Doggy Blues: Getting Help for Dog Depression and Other IssuesDoggy Blues: Getting Help for Dog Depression and Other Issues

About Me

Doggy Blues: Getting Help for Dog Depression and Other Issues

Welcome to my blog. My name is Ashley, and I love my dog Shelly more than anything in the world. I have had her for years, and I have helped her through a range of illnesses and emotional issues. After her brother, Yeats, died, Shelly became rather despondent. I didn't call the vet right away because I didn't realize the vet could help, but after a while, Shelly's mood didn't improve. I just didn't know what to do, so I called the vet. She was amazing. She explained that Shelly had depression, and she prescribed meds for it. Now Shelly and I are happier than ever, and to help others, I decided to start this blog about doggy emotional and physical health. I hope you enjoy it.

Signs Your Dog May Have Cancer

This article will educate you on some of the signs that a dog may have cancer. There are many other medical conditions which can replicate these symptoms. However, it is always a good idea to get your pet checked out by a vet.

Abnormal bowel movements

The sign that your dog has cancer is not always present at first, and it will not always appear on a scan of the abdomen. However, if your dog is unable to defecate for prolonged periods of time or if the stools it produces are very loose, they should be examined by a vet immediately. The vet will inspect the organs that your dog uses for elimination, such as the rectum, bladder and urinary system, for signs of cancer. An enlarged, tender, raised or firm area in the abdomen could be a sign of cancerous tissue. If the vet suspects that cancer could be present, they will perform other checks using x-rays or ultrasounds.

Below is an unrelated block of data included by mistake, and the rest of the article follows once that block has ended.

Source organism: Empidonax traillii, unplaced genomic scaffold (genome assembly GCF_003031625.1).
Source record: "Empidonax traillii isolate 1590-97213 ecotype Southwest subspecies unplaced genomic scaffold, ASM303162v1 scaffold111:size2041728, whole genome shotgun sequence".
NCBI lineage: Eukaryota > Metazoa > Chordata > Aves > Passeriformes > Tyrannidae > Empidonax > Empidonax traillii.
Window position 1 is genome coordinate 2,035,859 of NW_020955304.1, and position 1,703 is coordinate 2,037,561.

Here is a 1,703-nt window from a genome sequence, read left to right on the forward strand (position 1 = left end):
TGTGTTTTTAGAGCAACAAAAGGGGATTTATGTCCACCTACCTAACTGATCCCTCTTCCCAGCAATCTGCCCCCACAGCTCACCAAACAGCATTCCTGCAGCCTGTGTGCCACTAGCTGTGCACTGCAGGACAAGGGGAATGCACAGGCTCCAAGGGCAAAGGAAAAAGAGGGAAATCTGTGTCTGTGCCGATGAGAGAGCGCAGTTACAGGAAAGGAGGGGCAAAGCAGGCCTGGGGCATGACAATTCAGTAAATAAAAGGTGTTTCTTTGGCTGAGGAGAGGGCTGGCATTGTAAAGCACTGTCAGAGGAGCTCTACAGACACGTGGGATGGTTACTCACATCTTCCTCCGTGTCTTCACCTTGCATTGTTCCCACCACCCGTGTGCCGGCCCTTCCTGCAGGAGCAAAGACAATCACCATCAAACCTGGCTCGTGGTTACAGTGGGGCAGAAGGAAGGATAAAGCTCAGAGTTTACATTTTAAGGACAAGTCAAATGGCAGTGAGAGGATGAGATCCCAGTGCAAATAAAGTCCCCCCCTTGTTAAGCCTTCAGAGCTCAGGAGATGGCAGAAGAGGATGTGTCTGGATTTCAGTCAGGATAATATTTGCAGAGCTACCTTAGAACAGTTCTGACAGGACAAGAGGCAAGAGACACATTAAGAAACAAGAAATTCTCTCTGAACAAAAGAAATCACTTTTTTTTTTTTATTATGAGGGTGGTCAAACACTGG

Nausea and vomiting

Vomiting is another very common sign of cancer. A cancerous tumour will cause your dog to vomit more frequently, especially if the tumour is attached to the stomach wall. Most cancers that affect dogs also cause distention of the abdomen which causes the tumour to move into the stomach. It is important to have a check-up to make sure that there is nothing else causing the problem.

Tiredness and lethargy

Cancerous cells multiply at a very rapid rate. This rapid duplication can leave your dog feeling, exhausted and weak, especially when it comes to exercising. If you normally keep your dog so it is fit and active, you should also be mindful of its energy levels and keep them in check. If your dog sleeps more than usual, this could also be a symptom of cancer. Other signs of tiredness and lethargy that your dog may experience include a lack of appetite and increased thirst. If you notice these signs, you should take your pet to a local vet.

Bumps and lumps

Your dog may develop a lump or bump that appears to be very tender and could be spreading to other parts of the body. This could be the first sign of skin cancer. Your vet will need to examine the area and make a diagnosis.

If you have any concerns about the health of your dog, you should make contact with a local vet service today.